East German ennui never sounded so good to Judge Bill Gibron.
We are very closed, culturally. Sure, there are all these pronouncements about how technologically connected and open we are in this nu-world post-millennial market, but the cold hard fact remains that we know little of the struggles and significance such elements as music, movies, and other forms of entertainment had on the indigenous population of the rest of the planet. Even worse, we are so wound up in our own travails that we can't fathom that others around the globe share our passion, our pipe dreams, and our pain. This is especially true of the nations caught behind the Iron Curtain, Eastern Bloc bastions that were isolated and insular thanks to strict, domineering Soviet expansionism. Yet within these restrictive, repressive regimes, artists continued to create. Proof of this exists in the fascinating East Germany documentary Whisper & SHOUT! As much an overview of the punk/glam/new wave scene of the late '80s as a political screed, it's an instructive and illustrative guide about what it took to be a rocker within a less than free domain.
The set-up is devastatingly simple—we follow several bands as they rehearse, tour, and take on the day-to-day struggles of mock rebellion in an oppressive regime. At one point, a member of the group Feeling B marvels about the day he learned you could get "certification" to "perform live." That's right, as he makes a meager broth in the back of his dilapidated van, he explains the baffling bureaucracy that gave government approval to what some might see as anti-Communist radicals. In another telling moment, hair metal lite glam rockers Silly struggle with the definition of "success." One argues its playing to appreciative fans all throughout the small villages and venues in their homeland. Others claim it's about being on the pop charts. Then one surprisingly thoughtful member suggests it could be both. This suddenly shifts the post-performance mood in the room from pleasant to pensive. As they ponder the significance of the statement, the female lead singer smiles. "Yeah, but this crowd was shit" she laughs.
All throughout, bands like Sandow, This Pop Generation, Chicorée, and Die Firma offer up sonic snippets of their work, and for the most part, we can see the sense of compromise involved. There is no cocky confrontation a la The Sex Pistols or The Clash (as with most musical movements, this part of the world seems a good decade behind the times) while the message can vary from "life sucks" to "love sucks." What seems to be missing—or maybe the translation from German to English is misinterpreting—is a sense of conflict. Many of the groups in Whisper & SHOUT! seem resolved to an existence where fame and fortune are dictated by a Party Member in Moscow. They don't challenge the status quo so much as bristle against it once in a while, only to slink back to their spandex and torn jeans. Certainly, as the documentary wears on, we get the distinct impression of artists being stifled, their creativity and its potential outlet obviously limited by political ideology. Still, it would have been nice for this DVD to add some sort of addendum. It would be interesting to see what happened once the Berlin Wall came down and suddenly, something like Silly had access to the entire global stage and not just their own unique part of it.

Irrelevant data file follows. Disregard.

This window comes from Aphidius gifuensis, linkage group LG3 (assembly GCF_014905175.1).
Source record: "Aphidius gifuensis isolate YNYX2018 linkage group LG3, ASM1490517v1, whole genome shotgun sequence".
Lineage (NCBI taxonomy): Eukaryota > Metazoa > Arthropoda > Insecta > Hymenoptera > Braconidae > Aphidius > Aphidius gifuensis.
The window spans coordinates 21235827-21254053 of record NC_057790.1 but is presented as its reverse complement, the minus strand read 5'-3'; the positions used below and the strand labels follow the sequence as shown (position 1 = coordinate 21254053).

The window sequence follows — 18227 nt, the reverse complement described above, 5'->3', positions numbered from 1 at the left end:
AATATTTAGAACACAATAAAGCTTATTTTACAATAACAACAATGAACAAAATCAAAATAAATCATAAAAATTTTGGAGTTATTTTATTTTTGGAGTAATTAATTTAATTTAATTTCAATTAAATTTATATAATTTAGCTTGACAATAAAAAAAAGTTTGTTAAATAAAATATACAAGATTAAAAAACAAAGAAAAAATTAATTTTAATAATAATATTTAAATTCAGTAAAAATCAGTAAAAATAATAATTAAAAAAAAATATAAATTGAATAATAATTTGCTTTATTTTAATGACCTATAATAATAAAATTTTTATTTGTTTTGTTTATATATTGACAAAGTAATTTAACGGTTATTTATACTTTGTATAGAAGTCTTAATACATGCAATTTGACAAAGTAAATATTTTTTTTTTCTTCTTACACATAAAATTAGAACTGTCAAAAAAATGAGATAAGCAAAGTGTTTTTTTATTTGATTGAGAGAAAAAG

As for the disc itself, First Run Features delivers a definitive transfer that does a good job of hiding many of the movie's low budget, 16mm elements. The 1.33:1 image does have lots of grain, and some age issues, but overall, we get a very good, very watchable picture. As for the sound, it's thin and tinny, but not at all unlistenable. The Dolby Digital Stereo 2.0 mix is unquestionably the victim of ancient recording technology, and the band sequences can sound like a muddle of fuzz and fury. As for added features, the DVD does offer text-based information on the bands featured (lists of members and discographies), as well as the filmmakers. Again, something other than the standard bio stuff would have been nice.
About two thirds of the way through the film, we are privy to backstage conversation where various band members discuss their careers and career options. One's content being a chimney sweep. The other loves working as an apprentice cabinetmaker (unless his boss is angry or upset, that is). Oddly enough, none seem settled on the idea of being rock stars. Perhaps that's the most telling element of Whisper & SHOUT! In the West, youth are free to dream, no matter how outlandish or impossible their desires may be. But in the East Germany of the late 80s, there was no such luxury. Everyone had to be practical and part of the collective goal, even if all you wanted to do was ROCK! This fine documentary illustrates that effortlessly.
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